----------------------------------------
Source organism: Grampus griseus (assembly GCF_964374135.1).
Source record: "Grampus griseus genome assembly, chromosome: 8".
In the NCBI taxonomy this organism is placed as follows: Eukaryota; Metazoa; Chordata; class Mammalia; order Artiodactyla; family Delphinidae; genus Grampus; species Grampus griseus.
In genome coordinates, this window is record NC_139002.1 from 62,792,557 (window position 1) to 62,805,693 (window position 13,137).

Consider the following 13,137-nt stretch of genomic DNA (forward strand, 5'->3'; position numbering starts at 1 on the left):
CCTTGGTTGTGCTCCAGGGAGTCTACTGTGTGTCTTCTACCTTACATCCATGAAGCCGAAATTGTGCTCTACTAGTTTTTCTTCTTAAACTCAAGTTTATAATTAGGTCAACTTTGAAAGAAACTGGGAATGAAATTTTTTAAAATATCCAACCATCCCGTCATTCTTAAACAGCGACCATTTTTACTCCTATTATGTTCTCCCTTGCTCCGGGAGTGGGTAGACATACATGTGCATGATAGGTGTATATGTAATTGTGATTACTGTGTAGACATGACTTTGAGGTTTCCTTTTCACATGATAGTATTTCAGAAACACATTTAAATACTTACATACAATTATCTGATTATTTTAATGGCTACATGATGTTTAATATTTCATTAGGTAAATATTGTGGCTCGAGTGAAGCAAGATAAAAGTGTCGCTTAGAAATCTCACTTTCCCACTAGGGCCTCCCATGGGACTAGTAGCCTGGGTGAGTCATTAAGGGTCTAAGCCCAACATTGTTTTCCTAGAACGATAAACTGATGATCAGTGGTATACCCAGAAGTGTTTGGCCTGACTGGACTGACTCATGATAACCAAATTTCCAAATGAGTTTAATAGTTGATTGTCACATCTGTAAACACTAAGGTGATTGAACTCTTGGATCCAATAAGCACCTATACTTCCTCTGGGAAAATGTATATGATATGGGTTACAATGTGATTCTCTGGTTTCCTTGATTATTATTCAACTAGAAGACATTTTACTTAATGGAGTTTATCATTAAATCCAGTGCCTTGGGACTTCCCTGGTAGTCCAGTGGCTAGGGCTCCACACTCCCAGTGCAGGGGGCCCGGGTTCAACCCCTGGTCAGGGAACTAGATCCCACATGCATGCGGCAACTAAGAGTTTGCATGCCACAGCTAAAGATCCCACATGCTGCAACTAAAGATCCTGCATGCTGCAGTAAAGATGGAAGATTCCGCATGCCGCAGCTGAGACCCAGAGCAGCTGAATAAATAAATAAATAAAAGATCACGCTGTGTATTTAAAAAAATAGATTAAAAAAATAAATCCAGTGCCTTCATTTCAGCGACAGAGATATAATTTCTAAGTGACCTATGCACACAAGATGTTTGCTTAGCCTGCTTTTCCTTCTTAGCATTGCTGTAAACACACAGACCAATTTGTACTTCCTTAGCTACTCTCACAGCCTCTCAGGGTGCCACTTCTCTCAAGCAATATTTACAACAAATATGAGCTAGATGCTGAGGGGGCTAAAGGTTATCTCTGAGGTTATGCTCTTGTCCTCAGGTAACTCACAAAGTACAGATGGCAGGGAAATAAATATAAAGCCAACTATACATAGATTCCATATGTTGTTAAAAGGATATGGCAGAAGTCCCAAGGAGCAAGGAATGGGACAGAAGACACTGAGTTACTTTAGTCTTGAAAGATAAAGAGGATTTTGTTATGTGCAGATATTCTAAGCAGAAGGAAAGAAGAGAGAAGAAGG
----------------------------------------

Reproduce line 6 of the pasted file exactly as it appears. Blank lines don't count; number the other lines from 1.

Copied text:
CCTTGGTTGTGCTCCAGGGAGTCTACTGTGTGTCTTCTACCTTACATCCATGAAGCCGAAATTGTGCTCTACTAGTTTTTCTTCTTAAACTCAAGTTTATAATTAGGTCAACTTTGAAAGAAACTGGGAATGAAATTTTTTAAAATATCCAACCATCCCGTCATTCTTAAACAGCGACCATTTTTACTCCTATTATGTTCTCCCTTGCTCCGGGAGTGGGTAGACATACATGTGCATGATAGGTGTATATGTAATTGTGATTACTGTGTAGACATGACTTTGAGGTTTCCTTTTCACATGATAGTATTTCAGAAACACATTTAAATACTTACATACAATTATCTGATTATTTTAATGGCTACATGATGTTTAATATTTCATTAGGTAAATATTGTGGCTCGAGTGAAGCAAGATAAAAGTGTCGCTTAGAAATCTCACTTTCCCACTAGGGCCTCCCATGGGACTAGTAGCCTGGGTGAGTCATTAAGGGTCTAAGCCCAACATTGTTTTCCTAGAACGATAAACTGATGATCAGTGGTATACCCAGAAGTGTTTGGCCTGACTGGACTGACTCATGATAACCAAATTTCCAAATGAGTTTAATAGTTGATTGTCACATCTGTAAACACTAAGGTGATTGAACTCTTGGATCCAATAAGCACCTATACTTCCTCTGGGAAAATGTATATGATATGGGTTACAATGTGATTCTCTGGTTTCCTTGATTATTATTCAACTAGAAGACATTTTACTTAATGGAGTTTATCATTAAATCCAGTGCCTTGGGACTTCCCTGGTAGTCCAGTGGCTAGGGCTCCACACTCCCAGTGCAGGGGGCCCGGGTTCAACCCCTGGTCAGGGAACTAGATCCCACATGCATGCGGCAACTAAGAGTTTGCATGCCACAGCTAAAGATCCCACATGCTGCAACTAAAGATCCTGCATGCTGCAGTAAAGATGGAAGATTCCGCATGCCGCAGCTGAGACCCAGAGCAGCTGAATAAATAAATAAATAAAAGATCACGCTGTGTATTTAAAAAAATAGATTAAAAAAATAAATCCAGTGCCTTCATTTCAGCGACAGAGATATAATTTCTAAGTGACCTATGCACACAAGATGTTTGCTTAGCCTGCTTTTCCTTCTTAGCATTGCTGTAAACACACAGACCAATTTGTACTTCCTTAGCTACTCTCACAGCCTCTCAGGGTGCCACTTCTCTCAAGCAATATTTACAACAAATATGAGCTAGATGCTGAGGGGGCTAAAGGTTATCTCTGAGGTTATGCTCTTGTCCTCAGGTAACTCACAAAGTACAGATGGCAGGGAAATAAATATAAAGCCAACTATACATAGATTCCATATGTTGTTAAAAGGATATGGCAGAAGTCCCAAGGAGCAAGGAATGGGACAGAAGACACTGAGTTACTTTAGTCTTGAAAGATAAAGAGGATTTTGTTATGTGCAGATATTCTAAGCAGAAGGAAAGAAGAGAGAAGAAGG